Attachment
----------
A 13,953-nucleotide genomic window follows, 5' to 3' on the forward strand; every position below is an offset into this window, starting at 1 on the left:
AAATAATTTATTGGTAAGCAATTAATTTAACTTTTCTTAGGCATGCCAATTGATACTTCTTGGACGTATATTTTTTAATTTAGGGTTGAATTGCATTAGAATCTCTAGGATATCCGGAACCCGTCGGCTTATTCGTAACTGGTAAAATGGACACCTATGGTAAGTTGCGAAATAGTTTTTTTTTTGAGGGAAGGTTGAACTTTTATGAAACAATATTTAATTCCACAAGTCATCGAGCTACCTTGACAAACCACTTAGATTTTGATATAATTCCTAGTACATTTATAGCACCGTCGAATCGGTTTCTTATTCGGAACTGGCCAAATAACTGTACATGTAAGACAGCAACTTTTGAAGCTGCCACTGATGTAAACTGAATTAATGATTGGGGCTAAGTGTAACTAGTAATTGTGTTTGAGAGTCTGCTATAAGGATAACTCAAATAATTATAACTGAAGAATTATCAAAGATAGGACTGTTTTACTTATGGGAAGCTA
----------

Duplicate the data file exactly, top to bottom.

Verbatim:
A 13,953-nucleotide genomic window follows, 5' to 3' on the forward strand; every position below is an offset into this window, starting at 1 on the left:
AAATAATTTATTGGTAAGCAATTAATTTAACTTTTCTTAGGCATGCCAATTGATACTTCTTGGACGTATATTTTTTAATTTAGGGTTGAATTGCATTAGAATCTCTAGGATATCCGGAACCCGTCGGCTTATTCGTAACTGGTAAAATGGACACCTATGGTAAGTTGCGAAATAGTTTTTTTTTTGAGGGAAGGTTGAACTTTTATGAAACAATATTTAATTCCACAAGTCATCGAGCTACCTTGACAAACCACTTAGATTTTGATATAATTCCTAGTACATTTATAGCACCGTCGAATCGGTTTCTTATTCGGAACTGGCCAAATAACTGTACATGTAAGACAGCAACTTTTGAAGCTGCCACTGATGTAAACTGAATTAATGATTGGGGCTAAGTGTAACTAGTAATTGTGTTTGAGAGTCTGCTATAAGGATAACTCAAATAATTATAACTGAAGAATTATCAAAGATAGGACTGTTTTACTTATGGGAAGCTA